Pat Peters writes: “When I became a librarian years ago, I thought that I would be fully prepared for any challenge that might come my way. As I selected materials for my collection, I would sometimes think about the reasonable challenges I might expect for a given item. Sometimes it was easy. Other libraries had received challenges for similar items, and I was pretty good at extrapolating. We were ready at my library! And then some really strange complaints hit us totally out of left field.”...

Intellectual Freedom Blog, Apr. 25
ALA Annual Conference

Library blog basics

Blog post on audiobooks for National Poetry Month

Heather Terrell writes: “In 2016, my library decided to expand our blog from a repository of new titles lists and the occasional notice of a change in policy to a content-rich space for library users to get to know staff, learn more about services, find topical book reviews, read about recent developments, and, yes, also to find the new titles lists they love. To start the process of revamping our blog space as a virtual living room of ideas, we went through a process that took about a month in total.”...

LITA Blog, Apr. 21

Create exciting presentations with Pixton

Digital Citizenship, by Brielle

Jenna Grodzicki writes: “My students love research. Give them an exciting topic, and they’re off! But what they love even more is creating presentations to share what they’ve learned. Of all the programs we’ve used this year, their favorite by far has been Pixton. Pixton is an online comic-strip maker, a way to create highly visual presentations. Students can choose a background, add characters that are fully posable, and insert speech bubbles. It can be used to share information on a variety of topics, and it is very user friendly.”...

Knowledge Quest blog, Apr. 25

Who gives the best security and privacy advice?

A comparative overview of the respondents' advice sources and the percentages of respondents who were eventually victims of an online security or privacy issue

Elissa Redmiles and two other doctoral students conducted a survey of 3,000 US internet users to determine where they received advice about online security and privacy. The findings were published as Where is the Digital Divide? A Survey of Security, Privacy, and Socioeconomics. One finding: 13% received advice from teachers or librarians, and of those only 8% had an online safety problem later, compared to nearly half of the 38% who received advice from family or friends....

TechRepublic, Apr. 21
Fight for Libraries

The best ransomware protection of 2017

Ransomware protection software

Neil J. Rubenking writes: “Stealing and selling credit card numbers, renting out botnets to spread spam—these are penny-ante operations. The real money is in ransomware, and it is a growing threat. When your essential files or business documents are encrypted, locking you out of them, chances are you will at least consider paying a considerable price to get them back if you don’t have them backed up. Ransomware is on the rise, but so are techniques to defeat ransomware attacks.”...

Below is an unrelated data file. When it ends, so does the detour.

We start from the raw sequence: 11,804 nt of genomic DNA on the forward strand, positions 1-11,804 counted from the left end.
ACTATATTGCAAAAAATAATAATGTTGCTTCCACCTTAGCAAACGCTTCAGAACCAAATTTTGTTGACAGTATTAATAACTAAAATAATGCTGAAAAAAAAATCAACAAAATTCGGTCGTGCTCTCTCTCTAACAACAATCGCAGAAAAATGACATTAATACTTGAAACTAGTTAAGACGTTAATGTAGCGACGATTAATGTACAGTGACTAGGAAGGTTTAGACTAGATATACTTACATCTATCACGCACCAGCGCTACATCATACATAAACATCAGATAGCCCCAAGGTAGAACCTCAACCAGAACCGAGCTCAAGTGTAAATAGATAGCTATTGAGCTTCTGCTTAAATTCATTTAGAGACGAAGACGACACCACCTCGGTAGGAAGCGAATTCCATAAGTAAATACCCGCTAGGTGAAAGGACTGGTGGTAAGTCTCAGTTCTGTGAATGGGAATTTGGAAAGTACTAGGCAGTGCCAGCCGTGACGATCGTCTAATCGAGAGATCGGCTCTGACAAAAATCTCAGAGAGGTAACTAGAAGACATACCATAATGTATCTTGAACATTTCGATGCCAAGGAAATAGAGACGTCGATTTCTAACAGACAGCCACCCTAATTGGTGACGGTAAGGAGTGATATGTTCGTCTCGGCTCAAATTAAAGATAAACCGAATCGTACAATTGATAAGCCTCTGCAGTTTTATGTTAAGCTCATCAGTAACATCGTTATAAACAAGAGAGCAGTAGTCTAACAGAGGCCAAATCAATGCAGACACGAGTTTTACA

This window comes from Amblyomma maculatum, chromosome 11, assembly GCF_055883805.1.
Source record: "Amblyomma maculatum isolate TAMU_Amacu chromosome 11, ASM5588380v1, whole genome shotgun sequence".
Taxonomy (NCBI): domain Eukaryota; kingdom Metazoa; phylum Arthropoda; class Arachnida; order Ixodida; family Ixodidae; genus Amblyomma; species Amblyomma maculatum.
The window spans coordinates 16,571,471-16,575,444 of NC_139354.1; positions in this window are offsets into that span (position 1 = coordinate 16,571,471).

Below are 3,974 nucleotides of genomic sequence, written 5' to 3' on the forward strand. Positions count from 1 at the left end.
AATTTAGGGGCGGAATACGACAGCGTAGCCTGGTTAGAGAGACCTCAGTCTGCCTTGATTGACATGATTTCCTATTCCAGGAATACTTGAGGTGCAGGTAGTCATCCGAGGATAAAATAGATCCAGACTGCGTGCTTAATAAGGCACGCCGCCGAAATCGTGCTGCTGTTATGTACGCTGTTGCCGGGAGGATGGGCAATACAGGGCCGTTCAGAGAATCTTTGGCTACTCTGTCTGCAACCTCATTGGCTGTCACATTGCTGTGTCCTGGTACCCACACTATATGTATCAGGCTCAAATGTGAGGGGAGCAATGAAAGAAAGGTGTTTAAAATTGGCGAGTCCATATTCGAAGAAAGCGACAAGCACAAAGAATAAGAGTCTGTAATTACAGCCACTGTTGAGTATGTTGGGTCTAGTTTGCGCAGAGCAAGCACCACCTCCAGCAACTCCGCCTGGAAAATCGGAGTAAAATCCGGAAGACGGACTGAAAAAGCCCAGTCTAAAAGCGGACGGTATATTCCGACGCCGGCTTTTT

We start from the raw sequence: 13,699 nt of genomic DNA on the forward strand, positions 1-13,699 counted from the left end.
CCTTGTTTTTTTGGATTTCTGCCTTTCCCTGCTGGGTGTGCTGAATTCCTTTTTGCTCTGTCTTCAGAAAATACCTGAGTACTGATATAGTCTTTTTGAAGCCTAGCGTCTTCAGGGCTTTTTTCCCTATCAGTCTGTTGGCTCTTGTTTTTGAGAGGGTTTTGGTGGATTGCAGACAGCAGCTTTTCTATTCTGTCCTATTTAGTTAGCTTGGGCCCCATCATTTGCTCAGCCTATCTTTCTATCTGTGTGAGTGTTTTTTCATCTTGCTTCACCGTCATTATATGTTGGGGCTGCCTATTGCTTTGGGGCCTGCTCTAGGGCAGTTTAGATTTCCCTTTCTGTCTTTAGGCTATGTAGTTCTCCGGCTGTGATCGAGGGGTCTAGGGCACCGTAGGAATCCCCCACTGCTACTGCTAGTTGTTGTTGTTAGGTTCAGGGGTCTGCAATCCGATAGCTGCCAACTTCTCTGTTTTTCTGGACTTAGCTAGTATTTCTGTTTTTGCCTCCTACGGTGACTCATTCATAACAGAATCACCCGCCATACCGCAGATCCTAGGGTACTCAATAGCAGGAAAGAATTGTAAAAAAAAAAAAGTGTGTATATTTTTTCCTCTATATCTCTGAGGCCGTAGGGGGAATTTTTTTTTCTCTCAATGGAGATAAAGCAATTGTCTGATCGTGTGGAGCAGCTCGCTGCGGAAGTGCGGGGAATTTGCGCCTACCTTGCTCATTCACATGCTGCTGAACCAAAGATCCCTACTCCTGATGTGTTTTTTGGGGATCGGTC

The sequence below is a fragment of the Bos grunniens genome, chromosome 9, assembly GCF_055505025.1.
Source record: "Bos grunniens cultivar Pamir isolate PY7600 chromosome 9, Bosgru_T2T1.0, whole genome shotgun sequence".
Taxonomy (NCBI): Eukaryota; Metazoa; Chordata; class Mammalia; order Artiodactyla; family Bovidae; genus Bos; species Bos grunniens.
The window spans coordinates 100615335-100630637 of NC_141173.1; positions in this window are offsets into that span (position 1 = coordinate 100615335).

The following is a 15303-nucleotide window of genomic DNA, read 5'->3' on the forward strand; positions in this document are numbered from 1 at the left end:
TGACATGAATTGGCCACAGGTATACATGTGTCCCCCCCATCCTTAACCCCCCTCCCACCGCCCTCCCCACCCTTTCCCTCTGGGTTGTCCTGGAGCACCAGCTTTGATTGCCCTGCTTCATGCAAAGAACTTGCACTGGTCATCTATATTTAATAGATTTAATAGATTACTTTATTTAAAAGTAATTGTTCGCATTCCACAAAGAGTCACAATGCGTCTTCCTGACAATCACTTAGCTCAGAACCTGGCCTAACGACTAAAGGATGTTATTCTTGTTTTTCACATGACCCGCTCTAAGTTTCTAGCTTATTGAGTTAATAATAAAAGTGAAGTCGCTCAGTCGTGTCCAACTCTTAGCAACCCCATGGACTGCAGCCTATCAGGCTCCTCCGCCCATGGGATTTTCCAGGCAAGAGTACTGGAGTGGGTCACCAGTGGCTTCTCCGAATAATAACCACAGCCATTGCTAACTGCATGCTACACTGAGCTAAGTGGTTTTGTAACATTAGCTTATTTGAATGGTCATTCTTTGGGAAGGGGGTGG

PC Magazine, Apr. 24; Apr. 13, 2016

Bill Clinton’s presidential library is bugged

Former President Bill Clinton stands next to a giant grasshopper outside the Clinton Presidential Library in Little Rock, Arkansas

Posing with a statue of a giant grasshopper on April 23, former President Bill Clinton tweeted that his presidential library, the Clinton Presidential Center in Little Rock, Arkansas, had been bugged. The statue is part of an exhibit called “Xtreme Bugs” at the facility. Clinton said he was inspired to hold the exhibit over Earth Day weekend after reading biologist Edward O. Wilson’s The Social Conquest of Earth, which concludes that some insects are the world’s most successful species “because they are the greatest cooperators.”...

WPTZ-TV, Plattsburgh, N.Y., Apr. 23

AL Direct is a free electronic newsletter emailed every Tuesday and Friday to personal members of the American Library Association.

Send news and feedback: aldirect@ala.org

Direct ad inquiries to: mstack@ala.org

AL Direct FAQ: americanlibrariesmagazine.org/al-direct

All links outside the ALA website are provided for informational purposes only. Questions about the content of any external site should be addressed to the administrator of that site.


AL Direct will not sell your email to outside parties, but your email may be shared with advertisers in this newsletter should you express interest in their products by clicking on their ads or content. If the advertisers choose to communicate with you by email, they are obligated to provide you with an opportunity to opt-out from future emails in compliance with the CAN-SPAM act of 2003. Read the ALA privacy policy.

American Libraries
50 E. Huron St.
Chicago, IL 60611
800-545-2433, ext. 4216

ISSN 1559-369X
ALA Publishing